@comment{{This file has been generated by bib2bib 1.97}}
@comment{{Command line: bib2bib --quiet -c year=1999 -c $type="ARTICLE" -oc pub1999.txt -ob pub1999.bib}}
  author = {{Lebonnois}, S. and {Toublanc}, D.},
  title = {{Actinic fluxes in Titan's atmosphere, from one to three dimensions: Application to high-latitude composition}},
  journal = {\jgr},
  keywords = {Planetology: Solid Surface Planets, Planetology: Solid Surface Planets: Atmospheres-composition and chemistry, Planetology: Solar System Objects: Saturnian satellites},
  year = 1999,
  volume = 104,
  pages = {22025-22034},
  abstract = {{We present a study on diurnally and annually averaged values of the
actinic fluxes used in one-dimensional (1-D) photochemical models, as
well as a 3-D radiative transfer model, based on Monte Carlo
calculations with application to the atmosphere of Titan. This study
shows that the commonly used value {\lt}{\thetas}{\gt}=30{\deg} for the mean
incident angle at the equator in photochemical models of Titan is not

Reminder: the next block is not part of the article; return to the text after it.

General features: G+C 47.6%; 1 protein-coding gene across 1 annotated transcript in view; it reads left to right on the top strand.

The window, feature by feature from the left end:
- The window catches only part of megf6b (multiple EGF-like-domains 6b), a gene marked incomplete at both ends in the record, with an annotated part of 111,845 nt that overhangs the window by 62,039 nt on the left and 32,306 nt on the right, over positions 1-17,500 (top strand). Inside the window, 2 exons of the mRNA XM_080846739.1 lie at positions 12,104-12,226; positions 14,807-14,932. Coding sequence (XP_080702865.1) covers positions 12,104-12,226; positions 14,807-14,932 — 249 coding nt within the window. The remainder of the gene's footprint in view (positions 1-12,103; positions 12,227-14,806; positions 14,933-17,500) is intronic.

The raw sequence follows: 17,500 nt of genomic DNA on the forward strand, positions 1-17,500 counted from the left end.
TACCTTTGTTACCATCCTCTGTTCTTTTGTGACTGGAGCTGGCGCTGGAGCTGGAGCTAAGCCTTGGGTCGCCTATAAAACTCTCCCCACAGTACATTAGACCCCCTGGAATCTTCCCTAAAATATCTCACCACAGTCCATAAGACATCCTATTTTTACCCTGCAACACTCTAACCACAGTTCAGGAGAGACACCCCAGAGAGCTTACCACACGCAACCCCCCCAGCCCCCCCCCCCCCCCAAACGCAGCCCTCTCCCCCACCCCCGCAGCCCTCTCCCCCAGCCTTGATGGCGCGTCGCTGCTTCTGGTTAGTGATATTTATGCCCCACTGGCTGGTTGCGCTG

the best choice, though changing the value has no dramatic effects on
photochemistry. The results of the 3-D code give direct access to the
photolysis rates at any point in the atmosphere. The necessity of 3-D
values in a deep atmosphere such as Titan's is demonstrated particularly
for high-latitude winter conditions. These 3-D photolysis rates are used
to model the latitudinal variations of the chemical composition of
Titan's atmosphere in a 1-D photochemical model adapted to different
latitudes. This study shows that these kinds of simple photochemical
models cannot reproduce the observed latitudinal behavior and that we
need to develop real 2-D photochemical models of Titan's atmosphere.
  doi = {10.1029/1999JE001056},
  adsurl = {},
  localpdf = {REF/1999JGR...10422025L.pdf},
  adsnote = {Provided by the SAO/NASA Astrophysics Data System}